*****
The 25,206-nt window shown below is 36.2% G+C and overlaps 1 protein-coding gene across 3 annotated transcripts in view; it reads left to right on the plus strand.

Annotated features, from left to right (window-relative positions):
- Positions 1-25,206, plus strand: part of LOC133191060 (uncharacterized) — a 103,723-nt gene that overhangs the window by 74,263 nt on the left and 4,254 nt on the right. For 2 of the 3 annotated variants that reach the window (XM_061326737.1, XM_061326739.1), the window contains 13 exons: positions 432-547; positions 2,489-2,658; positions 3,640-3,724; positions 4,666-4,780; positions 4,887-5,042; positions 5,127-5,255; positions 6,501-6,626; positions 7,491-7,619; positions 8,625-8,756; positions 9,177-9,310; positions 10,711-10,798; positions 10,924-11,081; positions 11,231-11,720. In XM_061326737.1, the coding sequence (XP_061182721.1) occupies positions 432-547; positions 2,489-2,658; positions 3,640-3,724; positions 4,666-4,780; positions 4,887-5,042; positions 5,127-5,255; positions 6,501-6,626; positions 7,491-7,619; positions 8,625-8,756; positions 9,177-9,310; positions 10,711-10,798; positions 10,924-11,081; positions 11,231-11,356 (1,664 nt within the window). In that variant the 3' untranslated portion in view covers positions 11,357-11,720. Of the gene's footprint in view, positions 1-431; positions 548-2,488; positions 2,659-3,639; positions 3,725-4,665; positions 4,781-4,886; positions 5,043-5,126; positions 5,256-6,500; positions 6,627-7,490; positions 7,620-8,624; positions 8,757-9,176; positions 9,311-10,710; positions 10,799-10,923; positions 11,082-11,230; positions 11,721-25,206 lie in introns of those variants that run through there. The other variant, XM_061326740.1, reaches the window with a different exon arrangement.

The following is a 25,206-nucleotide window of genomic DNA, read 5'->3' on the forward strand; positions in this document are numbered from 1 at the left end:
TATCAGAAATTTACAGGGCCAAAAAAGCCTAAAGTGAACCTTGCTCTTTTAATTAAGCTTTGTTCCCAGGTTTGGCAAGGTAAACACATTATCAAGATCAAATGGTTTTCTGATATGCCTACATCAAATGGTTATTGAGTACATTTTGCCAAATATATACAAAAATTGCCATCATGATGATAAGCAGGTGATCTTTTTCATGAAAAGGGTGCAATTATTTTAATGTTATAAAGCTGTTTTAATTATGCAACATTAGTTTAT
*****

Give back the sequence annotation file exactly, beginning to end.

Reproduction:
The 25,206-nt window shown below is 36.2% G+C and overlaps 1 protein-coding gene across 3 annotated transcripts in view; it reads left to right on the plus strand.

Annotated features, from left to right (window-relative positions):
- Positions 1-25,206, plus strand: part of LOC133191060 (uncharacterized) — a 103,723-nt gene that overhangs the window by 74,263 nt on the left and 4,254 nt on the right. For 2 of the 3 annotated variants that reach the window (XM_061326737.1, XM_061326739.1), the window contains 13 exons: positions 432-547; positions 2,489-2,658; positions 3,640-3,724; positions 4,666-4,780; positions 4,887-5,042; positions 5,127-5,255; positions 6,501-6,626; positions 7,491-7,619; positions 8,625-8,756; positions 9,177-9,310; positions 10,711-10,798; positions 10,924-11,081; positions 11,231-11,720. In XM_061326737.1, the coding sequence (XP_061182721.1) occupies positions 432-547; positions 2,489-2,658; positions 3,640-3,724; positions 4,666-4,780; positions 4,887-5,042; positions 5,127-5,255; positions 6,501-6,626; positions 7,491-7,619; positions 8,625-8,756; positions 9,177-9,310; positions 10,711-10,798; positions 10,924-11,081; positions 11,231-11,356 (1,664 nt within the window). In that variant the 3' untranslated portion in view covers positions 11,357-11,720. Of the gene's footprint in view, positions 1-431; positions 548-2,488; positions 2,659-3,639; positions 3,725-4,665; positions 4,781-4,886; positions 5,043-5,126; positions 5,256-6,500; positions 6,627-7,490; positions 7,620-8,624; positions 8,757-9,176; positions 9,311-10,710; positions 10,799-10,923; positions 11,082-11,230; positions 11,721-25,206 lie in introns of those variants that run through there. The other variant, XM_061326740.1, reaches the window with a different exon arrangement.

The following is a 25,206-nucleotide window of genomic DNA, read 5'->3' on the forward strand; positions in this document are numbered from 1 at the left end:
TATCAGAAATTTACAGGGCCAAAAAAGCCTAAAGTGAACCTTGCTCTTTTAATTAAGCTTTGTTCCCAGGTTTGGCAAGGTAAACACATTATCAAGATCAAATGGTTTTCTGATATGCCTACATCAAATGGTTATTGAGTACATTTTGCCAAATATATACAAAAATTGCCATCATGATGATAAGCAGGTGATCTTTTTCATGAAAAGGGTGCAATTATTTTAATGTTATAAAGCTGTTTTAATTATGCAACATTAGTTTAT